9. CENTRE JESUS - I asked George, Jack and Ollie about how Jesus might respond to Tate. Jack recalled the story of Jesus being arrested and taken before Pilate where he’s accused and yet remains silent. ‘He [Jesus] knew who he was. He didn’t need to defend himself. There’s no way Tate would ever be silent if someone was accusing him. He’d fight hard. Jesus fought differently. He knew that his death was going to be worth it.’ That left me speechless if I’m honest. I’m under no illusions that George, Jack and Ollie, as well as Kenzie, Brandon, Thomas, Reuben…(the list goes on) have a fight on their hands in becoming the men they’re made to be***. But this filled me with incredible hope and reminded me that the Holy Spirit is already and always at work in the lives of the young people we serve.
10. BLESS THEM- let’s keep praying for young people as they navigate these confronting and damaging ideas…
We bless you with the freedom to grow and flourish as you journey through adolescence.
We bless you with the confidence to grow in both sexual awareness and a sense of accompanying responsibility.
We bless you with watchful assertiveness over those who would try to drag you into damaging beliefs and destructive behaviours.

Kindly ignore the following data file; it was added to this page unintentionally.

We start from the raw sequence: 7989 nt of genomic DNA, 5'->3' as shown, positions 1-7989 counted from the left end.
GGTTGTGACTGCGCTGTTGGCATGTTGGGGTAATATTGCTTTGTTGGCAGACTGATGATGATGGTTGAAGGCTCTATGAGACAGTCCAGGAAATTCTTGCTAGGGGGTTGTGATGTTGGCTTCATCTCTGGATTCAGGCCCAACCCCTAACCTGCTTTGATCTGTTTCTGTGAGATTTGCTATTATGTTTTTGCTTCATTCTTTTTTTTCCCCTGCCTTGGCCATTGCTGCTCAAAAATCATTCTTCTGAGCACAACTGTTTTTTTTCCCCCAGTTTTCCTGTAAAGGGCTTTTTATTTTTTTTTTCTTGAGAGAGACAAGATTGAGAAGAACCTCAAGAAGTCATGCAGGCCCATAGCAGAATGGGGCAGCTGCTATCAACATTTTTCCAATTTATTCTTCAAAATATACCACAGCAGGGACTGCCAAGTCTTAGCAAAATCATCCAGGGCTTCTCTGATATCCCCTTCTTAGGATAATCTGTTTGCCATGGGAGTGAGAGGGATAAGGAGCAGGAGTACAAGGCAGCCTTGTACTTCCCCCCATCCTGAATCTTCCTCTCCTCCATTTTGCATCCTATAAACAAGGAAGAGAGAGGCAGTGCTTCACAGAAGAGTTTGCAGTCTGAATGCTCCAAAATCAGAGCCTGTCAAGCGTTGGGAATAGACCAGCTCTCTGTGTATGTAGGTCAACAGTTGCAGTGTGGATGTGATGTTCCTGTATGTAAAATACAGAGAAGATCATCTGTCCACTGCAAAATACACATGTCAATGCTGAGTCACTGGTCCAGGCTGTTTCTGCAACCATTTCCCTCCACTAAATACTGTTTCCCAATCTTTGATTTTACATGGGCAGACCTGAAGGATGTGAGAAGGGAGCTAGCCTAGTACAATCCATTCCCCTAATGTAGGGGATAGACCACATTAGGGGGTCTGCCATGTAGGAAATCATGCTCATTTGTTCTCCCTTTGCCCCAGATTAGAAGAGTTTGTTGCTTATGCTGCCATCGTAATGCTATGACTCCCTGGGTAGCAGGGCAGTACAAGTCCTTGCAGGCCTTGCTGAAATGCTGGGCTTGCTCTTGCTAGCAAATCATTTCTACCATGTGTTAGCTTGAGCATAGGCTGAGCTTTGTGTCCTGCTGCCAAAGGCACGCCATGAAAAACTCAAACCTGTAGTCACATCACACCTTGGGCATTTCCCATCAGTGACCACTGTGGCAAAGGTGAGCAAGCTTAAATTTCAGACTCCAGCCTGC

We bless you with discernment as you explore online content, that you would recognise what’s good, loving and true amidst the lies, violence and harm.
May God be with you, as you work yourself out and work his wisdom in.
May God strengthen you, as you resist damaging content and treat yourself and others with dignity and respect.
My God protect you in the times when you need to break rank with your peers to be true to yourself and what you know to be right.
May God restore you, as you face your regrets and own your mistakes.
May God redeem you, as you understand more of the world around you and reimagine a different way to think and be.
May you be strong in the face of all these storms and to embrace the adventure of bearing the image of God.
* the Head of Year talking about Tate in an assembly
** not only straight white teenage boys are vulnerable to the power of Tate’s messages. But ignoring the role that the labels of gender, sexuality and race play isn’t helpful either
*** if only someone had written a book for teenage boys about the man they’re made to be…